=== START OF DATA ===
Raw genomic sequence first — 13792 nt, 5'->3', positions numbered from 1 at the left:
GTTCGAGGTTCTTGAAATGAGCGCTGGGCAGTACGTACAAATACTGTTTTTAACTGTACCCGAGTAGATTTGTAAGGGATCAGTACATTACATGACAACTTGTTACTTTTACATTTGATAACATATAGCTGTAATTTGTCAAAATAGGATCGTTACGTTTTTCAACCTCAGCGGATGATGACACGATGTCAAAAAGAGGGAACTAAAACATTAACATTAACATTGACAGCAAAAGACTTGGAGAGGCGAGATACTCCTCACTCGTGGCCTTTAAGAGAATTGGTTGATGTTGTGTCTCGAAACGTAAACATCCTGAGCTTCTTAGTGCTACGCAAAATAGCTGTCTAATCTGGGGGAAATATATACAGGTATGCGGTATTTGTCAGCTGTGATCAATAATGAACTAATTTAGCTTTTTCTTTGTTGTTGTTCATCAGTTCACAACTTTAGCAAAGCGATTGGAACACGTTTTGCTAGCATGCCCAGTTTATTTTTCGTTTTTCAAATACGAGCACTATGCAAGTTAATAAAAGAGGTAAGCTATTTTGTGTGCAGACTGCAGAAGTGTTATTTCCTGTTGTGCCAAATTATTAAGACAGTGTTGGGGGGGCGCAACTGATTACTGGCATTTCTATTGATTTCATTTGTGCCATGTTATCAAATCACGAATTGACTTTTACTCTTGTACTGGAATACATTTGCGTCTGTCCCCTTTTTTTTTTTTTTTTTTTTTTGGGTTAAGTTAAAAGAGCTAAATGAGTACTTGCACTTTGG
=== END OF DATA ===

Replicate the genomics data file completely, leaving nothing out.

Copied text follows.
Raw genomic sequence first — 13792 nt, 5'->3', positions numbered from 1 at the left:
GTTCGAGGTTCTTGAAATGAGCGCTGGGCAGTACGTACAAATACTGTTTTTAACTGTACCCGAGTAGATTTGTAAGGGATCAGTACATTACATGACAACTTGTTACTTTTACATTTGATAACATATAGCTGTAATTTGTCAAAATAGGATCGTTACGTTTTTCAACCTCAGCGGATGATGACACGATGTCAAAAAGAGGGAACTAAAACATTAACATTAACATTGACAGCAAAAGACTTGGAGAGGCGAGATACTCCTCACTCGTGGCCTTTAAGAGAATTGGTTGATGTTGTGTCTCGAAACGTAAACATCCTGAGCTTCTTAGTGCTACGCAAAATAGCTGTCTAATCTGGGGGAAATATATACAGGTATGCGGTATTTGTCAGCTGTGATCAATAATGAACTAATTTAGCTTTTTCTTTGTTGTTGTTCATCAGTTCACAACTTTAGCAAAGCGATTGGAACACGTTTTGCTAGCATGCCCAGTTTATTTTTCGTTTTTCAAATACGAGCACTATGCAAGTTAATAAAAGAGGTAAGCTATTTTGTGTGCAGACTGCAGAAGTGTTATTTCCTGTTGTGCCAAATTATTAAGACAGTGTTGGGGGGGCGCAACTGATTACTGGCATTTCTATTGATTTCATTTGTGCCATGTTATCAAATCACGAATTGACTTTTACTCTTGTACTGGAATACATTTGCGTCTGTCCCCTTTTTTTTTTTTTTTTTTTTTTGGGTTAAGTTAAAAGAGCTAAATGAGTACTTGCACTTTGG